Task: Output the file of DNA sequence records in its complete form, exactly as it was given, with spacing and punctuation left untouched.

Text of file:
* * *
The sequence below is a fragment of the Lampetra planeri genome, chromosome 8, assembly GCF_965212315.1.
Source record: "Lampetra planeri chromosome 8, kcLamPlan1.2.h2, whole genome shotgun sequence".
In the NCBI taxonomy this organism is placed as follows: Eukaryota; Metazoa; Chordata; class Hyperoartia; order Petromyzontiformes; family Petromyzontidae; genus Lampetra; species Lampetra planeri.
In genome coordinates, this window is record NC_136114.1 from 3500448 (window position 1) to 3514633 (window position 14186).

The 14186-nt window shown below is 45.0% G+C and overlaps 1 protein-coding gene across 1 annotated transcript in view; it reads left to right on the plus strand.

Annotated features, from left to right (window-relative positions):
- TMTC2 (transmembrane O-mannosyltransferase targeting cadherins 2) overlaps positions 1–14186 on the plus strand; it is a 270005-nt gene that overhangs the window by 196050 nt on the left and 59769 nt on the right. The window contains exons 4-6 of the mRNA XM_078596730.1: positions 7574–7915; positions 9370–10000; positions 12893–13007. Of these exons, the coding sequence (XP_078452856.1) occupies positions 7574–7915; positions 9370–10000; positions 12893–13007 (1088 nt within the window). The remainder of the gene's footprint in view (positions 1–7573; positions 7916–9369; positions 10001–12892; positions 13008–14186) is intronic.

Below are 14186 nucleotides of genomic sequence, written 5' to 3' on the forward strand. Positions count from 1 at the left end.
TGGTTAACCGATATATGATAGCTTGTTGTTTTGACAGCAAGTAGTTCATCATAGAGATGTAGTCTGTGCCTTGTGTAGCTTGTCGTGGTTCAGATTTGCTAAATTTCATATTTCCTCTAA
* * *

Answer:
The sequence below is a fragment of the Lampetra planeri genome, chromosome 8, assembly GCF_965212315.1.
Source record: "Lampetra planeri chromosome 8, kcLamPlan1.2.h2, whole genome shotgun sequence".
In the NCBI taxonomy this organism is placed as follows: Eukaryota; Metazoa; Chordata; class Hyperoartia; order Petromyzontiformes; family Petromyzontidae; genus Lampetra; species Lampetra planeri.
In genome coordinates, this window is record NC_136114.1 from 3500448 (window position 1) to 3514633 (window position 14186).

The 14186-nt window shown below is 45.0% G+C and overlaps 1 protein-coding gene across 1 annotated transcript in view; it reads left to right on the plus strand.

Annotated features, from left to right (window-relative positions):
- TMTC2 (transmembrane O-mannosyltransferase targeting cadherins 2) overlaps positions 1–14186 on the plus strand; it is a 270005-nt gene that overhangs the window by 196050 nt on the left and 59769 nt on the right. The window contains exons 4-6 of the mRNA XM_078596730.1: positions 7574–7915; positions 9370–10000; positions 12893–13007. Of these exons, the coding sequence (XP_078452856.1) occupies positions 7574–7915; positions 9370–10000; positions 12893–13007 (1088 nt within the window). The remainder of the gene's footprint in view (positions 1–7573; positions 7916–9369; positions 10001–12892; positions 13008–14186) is intronic.

Below are 14186 nucleotides of genomic sequence, written 5' to 3' on the forward strand. Positions count from 1 at the left end.
TGGTTAACCGATATATGATAGCTTGTTGTTTTGACAGCAAGTAGTTCATCATAGAGATGTAGTCTGTGCCTTGTGTAGCTTGTCGTGGTTCAGATTTGCTAAATTTCATATTTCCTCTAA